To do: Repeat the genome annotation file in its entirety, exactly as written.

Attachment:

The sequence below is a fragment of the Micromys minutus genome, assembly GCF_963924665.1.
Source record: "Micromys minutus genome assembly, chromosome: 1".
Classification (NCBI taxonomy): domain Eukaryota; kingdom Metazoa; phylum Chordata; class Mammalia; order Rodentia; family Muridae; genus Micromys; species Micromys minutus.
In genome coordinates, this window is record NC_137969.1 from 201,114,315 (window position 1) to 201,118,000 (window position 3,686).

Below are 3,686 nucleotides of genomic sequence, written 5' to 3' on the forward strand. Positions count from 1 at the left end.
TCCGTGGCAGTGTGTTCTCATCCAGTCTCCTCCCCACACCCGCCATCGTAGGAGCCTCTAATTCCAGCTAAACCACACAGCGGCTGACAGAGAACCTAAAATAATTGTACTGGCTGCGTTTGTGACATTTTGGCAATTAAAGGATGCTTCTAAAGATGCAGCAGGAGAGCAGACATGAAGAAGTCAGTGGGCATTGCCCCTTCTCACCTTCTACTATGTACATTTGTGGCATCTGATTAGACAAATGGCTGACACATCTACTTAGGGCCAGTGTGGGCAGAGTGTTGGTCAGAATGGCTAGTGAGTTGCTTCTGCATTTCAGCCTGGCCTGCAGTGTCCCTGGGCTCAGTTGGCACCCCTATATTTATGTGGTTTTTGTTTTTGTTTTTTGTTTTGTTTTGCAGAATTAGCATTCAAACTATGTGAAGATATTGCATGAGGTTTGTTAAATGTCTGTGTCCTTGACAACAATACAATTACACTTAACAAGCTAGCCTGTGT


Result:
The sequence below is a fragment of the Micromys minutus genome, assembly GCF_963924665.1.
Source record: "Micromys minutus genome assembly, chromosome: 1".
Classification (NCBI taxonomy): domain Eukaryota; kingdom Metazoa; phylum Chordata; class Mammalia; order Rodentia; family Muridae; genus Micromys; species Micromys minutus.
In genome coordinates, this window is record NC_137969.1 from 201,114,315 (window position 1) to 201,118,000 (window position 3,686).

Below are 3,686 nucleotides of genomic sequence, written 5' to 3' on the forward strand. Positions count from 1 at the left end.
TCCGTGGCAGTGTGTTCTCATCCAGTCTCCTCCCCACACCCGCCATCGTAGGAGCCTCTAATTCCAGCTAAACCACACAGCGGCTGACAGAGAACCTAAAATAATTGTACTGGCTGCGTTTGTGACATTTTGGCAATTAAAGGATGCTTCTAAAGATGCAGCAGGAGAGCAGACATGAAGAAGTCAGTGGGCATTGCCCCTTCTCACCTTCTACTATGTACATTTGTGGCATCTGATTAGACAAATGGCTGACACATCTACTTAGGGCCAGTGTGGGCAGAGTGTTGGTCAGAATGGCTAGTGAGTTGCTTCTGCATTTCAGCCTGGCCTGCAGTGTCCCTGGGCTCAGTTGGCACCCCTATATTTATGTGGTTTTTGTTTTTGTTTTTTGTTTTGTTTTGCAGAATTAGCATTCAAACTATGTGAAGATATTGCATGAGGTTTGTTAAATGTCTGTGTCCTTGACAACAATACAATTACACTTAACAAGCTAGCCTGTGT